Watercolor: Revisiting the Fundamentals

I’ve had my watercolor supplies for over a week now, but I was terrified to get started after the disaster that was my first effort (more on that later). Not only is this a new medium for me, but it is painting instead of drawing, so I’m totally out of my element. But I have to remind myself that just because painting doesn’t work exactly like drawing doesn’t mean I can’t do it.

I’ll begin with a rundown of the materials I purchased. I am sad to say that I got very cheap brushes in a packaged set, because I didn’t want to spend too much on something I don’t even know if I will continue with, but assuming that I do like it and want to keep going, I know I can gradually build up a collection of good quality brushes if I so desire. I actually happened to already have two different sizes of relatively good oval wash brushes, though I’m not quite sure why…

Here’s what I got:

  • A Fusion brand leakproof airtight palette
  • 8 colors plus white/ black. This includes 2 reds, 2 yellows, 2 blues and 2 earth tones; I can learn to mix other colors for now.
  • A Strathmore Watercolor sketchbook, 140lb (9×12)
  • A set of ten assorted brushes (Artist’s Loft brand)
  • A couple of mason jars for holding the brushes and water

In the interest of full disclosure, I am going to share that disastrous first project. For some reason, my initial instinct was to try and paint a super elaborate cluster of roses. I guess my intention was to “learn by doing,” which has actually worked out well for me before. Wouldn’t I be able to see/ feel how the paint worked? But since I had SERIOUSLY NO CLUE, that didn’t go very well. After sketching out a very intricate and detailed drawing, I ended up with a muddy, sloppy painting. (Naturally, I was aiming for photo-realism here. So much for that. The roses were pink, by the way.)

IMG_3540

So, after sitting in my room crying for a week (just kidding—sort of), I finally sat down to try painting again.

I did two super basic exercises to start getting comfortable with the watercolors. One was to make a series of value swatches from dark to light, which I did with my 3/8” oval wash brush. I put down as much color as possible in the first swatch and then added more and more water to lighten the value for each following swatch.

The second exercise was a still life of 3-D shapes: a cone, sphere, cube, and cylinder (as recommended by The Postman’s Knock—the reference photo can be found here). For this I used a size 4 round brush from my new set. The brushes are incredibly stiff, but seem to soften with repeated dunking in water. My other complaint about these brushes is that they sometimes leave behind stray hairs on the page, which can be quite frustrating.

Here is the result of the exercises:

IMG_3568

All in all, I’m pleased with how these little experiments turned out. I think that I successfully produced changing values in both exercises, and while my shapes are imperfect, it was a relief to return to this fundamental project, which I inevitably completed in the early days of art class as a drawing exercise. I thought I know this, I know how to do this! What I didn’t know, of course, was how to go about the actual painting. But I think I came around in the end.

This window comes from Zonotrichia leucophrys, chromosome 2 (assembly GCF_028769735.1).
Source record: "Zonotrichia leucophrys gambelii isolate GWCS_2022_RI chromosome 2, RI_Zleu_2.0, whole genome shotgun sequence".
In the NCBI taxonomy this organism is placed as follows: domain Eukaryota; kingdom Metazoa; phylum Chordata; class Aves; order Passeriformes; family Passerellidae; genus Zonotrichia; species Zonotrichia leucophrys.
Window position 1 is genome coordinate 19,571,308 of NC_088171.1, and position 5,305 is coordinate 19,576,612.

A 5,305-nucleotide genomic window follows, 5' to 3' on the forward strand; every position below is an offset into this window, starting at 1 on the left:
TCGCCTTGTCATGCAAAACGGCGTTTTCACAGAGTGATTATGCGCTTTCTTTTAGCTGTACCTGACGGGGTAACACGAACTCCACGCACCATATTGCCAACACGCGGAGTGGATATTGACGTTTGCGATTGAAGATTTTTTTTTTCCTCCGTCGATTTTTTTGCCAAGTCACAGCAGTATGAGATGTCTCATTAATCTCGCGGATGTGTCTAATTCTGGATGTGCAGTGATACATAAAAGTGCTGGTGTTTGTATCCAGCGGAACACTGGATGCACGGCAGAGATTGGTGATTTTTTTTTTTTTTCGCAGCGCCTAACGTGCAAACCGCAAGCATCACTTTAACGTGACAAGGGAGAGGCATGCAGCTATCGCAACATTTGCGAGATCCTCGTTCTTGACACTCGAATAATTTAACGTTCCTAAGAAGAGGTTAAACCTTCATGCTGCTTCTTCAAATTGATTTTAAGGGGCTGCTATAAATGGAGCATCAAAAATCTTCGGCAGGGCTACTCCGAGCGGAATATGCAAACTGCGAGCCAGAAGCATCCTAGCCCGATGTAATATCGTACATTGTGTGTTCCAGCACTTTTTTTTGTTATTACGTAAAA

I enjoyed the slightly looser, less exact results. I don’t know if this is recommended or not, but I worked from dark to light for both exercises, adding more and more water to the brush and trying to blend outward toward lighter areas. I did go back in and add a little extra paint for the darkest darks at the end, which I think reinforces my tendency toward working “tight” and controlled instead of leaving things loose (more on that in another post). I stuck with primary colors so I wouldn’t have to worry about mixing at this stage.

For future reference, the problems I encountered included:

  • Not having enough water on the brush
  • Having too much water on the brush
  • Paint bleeding into areas where I didn’t want it because I forgot to let it dry
  • Gritty paper from overworking the paint/ trying to lift off excess color

 

Final thoughts:

After letting my wet brushes dry standing up in a jar, I read that you shouldn’t do that because it will ruin them, so now I’m drying them horizontally on an old washcloth

I’m not sure yet how I want to set up my palette. I’ve seen various videos about how to do this, but I don’t know where to place the different colors if I might get additional colors eventually. Also, I know it’s common to leave the paint in the palette and keep using it/ rewetting or just adding new paint in, but I’m inclined to clean off the palette every single time, which is a big pain. So once I get it set up, I will hopefully be able to stop doing that so often.

4 Comments

  1. Good job sticking to it! Great job on those 3D shapes. Watercolors certainly are tricky to handle at first, but once you get it I don’t think you can forget.
    As far as your materials go, I saw a really good suggestion online. Spend the amount of money you would normally spend on a bunch of cheap brushes (or paints) on a few medium to high quality ones. Really, you only need red, blue, yellow, and black watercolors, and I only ever use two paintbrushes.

    Like

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